When navigation systems started showing up in the center stacks of luxury vehicles, the new (at the time) tech typically would set owners back a couple grand or more (and still does). As we gear up for 2010, mapping tech is everywhere from the most expensive luxury sleds to economical hatchbacks, but there is still one problem. If you want an LCD screen with navigation capability, the option will still set you back from over $1,000 to above and beyond $2,000 in most cases. The only exception is Suzuki, which includes its TRIP nav system as standard equipment on the sub-$20k SX4.

Nissan is looking to change the navi pricing paradigm by offering a $400 navigation system in some of its high volume 2010 MY products. That's $400, or the same price as Ford's LCD-less SYNC system. Or less than half the price of most options available in vehicles today. The nav system, which was developed by Nissan and Bosch, gives directions, integrates your tunes with USB and Aux inputs and has integrated Bluetooth connectivity for hands-free calling. The low cost system also connects with a backup camera and can help you save money by pointing out the route that will cost you the least fuel.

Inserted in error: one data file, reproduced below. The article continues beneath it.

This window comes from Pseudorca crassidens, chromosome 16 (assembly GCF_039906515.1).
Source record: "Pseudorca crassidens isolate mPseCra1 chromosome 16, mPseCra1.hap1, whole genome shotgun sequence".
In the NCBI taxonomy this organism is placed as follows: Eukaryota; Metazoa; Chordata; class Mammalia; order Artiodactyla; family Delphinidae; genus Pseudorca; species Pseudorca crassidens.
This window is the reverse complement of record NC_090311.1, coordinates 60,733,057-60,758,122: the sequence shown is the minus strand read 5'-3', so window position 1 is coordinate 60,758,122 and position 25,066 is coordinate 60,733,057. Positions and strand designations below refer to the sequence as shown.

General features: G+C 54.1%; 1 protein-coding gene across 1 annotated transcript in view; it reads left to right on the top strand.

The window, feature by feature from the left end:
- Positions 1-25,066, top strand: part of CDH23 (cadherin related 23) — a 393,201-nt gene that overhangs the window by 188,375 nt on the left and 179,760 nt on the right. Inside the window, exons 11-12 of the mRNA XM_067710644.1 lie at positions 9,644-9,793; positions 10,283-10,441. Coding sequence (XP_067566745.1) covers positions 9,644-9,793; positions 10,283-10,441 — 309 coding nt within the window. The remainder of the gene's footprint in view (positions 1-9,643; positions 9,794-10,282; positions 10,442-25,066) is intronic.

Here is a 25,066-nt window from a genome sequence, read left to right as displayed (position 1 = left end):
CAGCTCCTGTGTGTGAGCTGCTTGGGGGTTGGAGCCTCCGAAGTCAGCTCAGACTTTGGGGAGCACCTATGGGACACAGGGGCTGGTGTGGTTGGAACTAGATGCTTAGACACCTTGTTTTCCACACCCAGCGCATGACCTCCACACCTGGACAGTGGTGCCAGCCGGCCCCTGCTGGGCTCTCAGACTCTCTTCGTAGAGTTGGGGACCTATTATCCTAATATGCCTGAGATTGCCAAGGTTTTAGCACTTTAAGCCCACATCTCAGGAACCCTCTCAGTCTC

The Detroit News reviewed the nav system in 2010 Nissan Sentra and came away impressed with its overall operation, though the smallish five-inch LCD screen was reportedly a bit hard to read at times. We're hoping low cost navvies are here to stay, and with the ultra-competitive nature of the auto industry, we're thinking any automaker that doesn't follow Nissan's lead will be at a major competitive disadvantage.

[Source: The Detroit News]